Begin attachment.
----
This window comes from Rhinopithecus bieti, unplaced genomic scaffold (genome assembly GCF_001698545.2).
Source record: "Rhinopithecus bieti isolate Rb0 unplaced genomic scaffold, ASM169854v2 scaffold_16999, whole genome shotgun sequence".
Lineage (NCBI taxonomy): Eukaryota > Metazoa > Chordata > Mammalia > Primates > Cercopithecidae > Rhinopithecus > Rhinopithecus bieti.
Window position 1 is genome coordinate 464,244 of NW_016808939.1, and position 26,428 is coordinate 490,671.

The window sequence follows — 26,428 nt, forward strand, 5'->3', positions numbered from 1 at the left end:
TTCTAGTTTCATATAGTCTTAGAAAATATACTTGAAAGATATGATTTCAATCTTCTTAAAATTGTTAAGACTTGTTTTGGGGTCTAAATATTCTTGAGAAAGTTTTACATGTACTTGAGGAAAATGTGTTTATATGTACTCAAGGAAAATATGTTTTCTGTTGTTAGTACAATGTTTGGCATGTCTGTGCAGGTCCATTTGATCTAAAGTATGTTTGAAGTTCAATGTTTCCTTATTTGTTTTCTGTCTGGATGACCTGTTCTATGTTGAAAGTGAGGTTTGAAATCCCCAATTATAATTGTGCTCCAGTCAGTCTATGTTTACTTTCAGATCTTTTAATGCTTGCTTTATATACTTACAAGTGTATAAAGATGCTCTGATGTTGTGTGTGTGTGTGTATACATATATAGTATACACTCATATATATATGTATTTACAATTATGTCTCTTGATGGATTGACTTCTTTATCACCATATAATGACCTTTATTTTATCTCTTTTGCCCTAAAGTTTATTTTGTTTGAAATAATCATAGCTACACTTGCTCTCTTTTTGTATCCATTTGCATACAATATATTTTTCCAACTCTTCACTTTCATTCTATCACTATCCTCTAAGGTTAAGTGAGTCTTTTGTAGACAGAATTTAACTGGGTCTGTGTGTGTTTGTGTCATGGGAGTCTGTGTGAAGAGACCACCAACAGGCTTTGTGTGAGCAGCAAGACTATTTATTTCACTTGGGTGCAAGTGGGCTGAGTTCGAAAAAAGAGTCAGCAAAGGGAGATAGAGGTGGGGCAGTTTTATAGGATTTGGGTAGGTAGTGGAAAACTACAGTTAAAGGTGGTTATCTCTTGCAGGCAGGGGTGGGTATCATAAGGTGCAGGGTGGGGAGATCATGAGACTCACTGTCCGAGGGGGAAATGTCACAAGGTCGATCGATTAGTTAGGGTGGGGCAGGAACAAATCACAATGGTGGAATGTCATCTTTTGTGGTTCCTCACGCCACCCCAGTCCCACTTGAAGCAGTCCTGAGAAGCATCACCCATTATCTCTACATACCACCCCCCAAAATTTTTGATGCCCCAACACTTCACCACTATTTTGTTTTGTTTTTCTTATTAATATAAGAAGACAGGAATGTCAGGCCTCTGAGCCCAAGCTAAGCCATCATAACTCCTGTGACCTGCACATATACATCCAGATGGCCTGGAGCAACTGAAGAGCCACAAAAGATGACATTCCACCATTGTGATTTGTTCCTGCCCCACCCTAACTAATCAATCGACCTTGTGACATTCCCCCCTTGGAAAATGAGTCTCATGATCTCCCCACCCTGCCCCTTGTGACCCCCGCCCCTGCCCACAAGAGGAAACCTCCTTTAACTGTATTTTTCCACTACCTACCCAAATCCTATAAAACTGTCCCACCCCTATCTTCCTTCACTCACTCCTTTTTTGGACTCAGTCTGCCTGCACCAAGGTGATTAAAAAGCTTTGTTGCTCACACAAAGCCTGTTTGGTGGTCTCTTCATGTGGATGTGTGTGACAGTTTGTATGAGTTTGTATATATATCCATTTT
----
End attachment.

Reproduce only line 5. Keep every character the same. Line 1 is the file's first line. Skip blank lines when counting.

The window sequence follows — 26,428 nt, forward strand, 5'->3', positions numbered from 1 at the left end: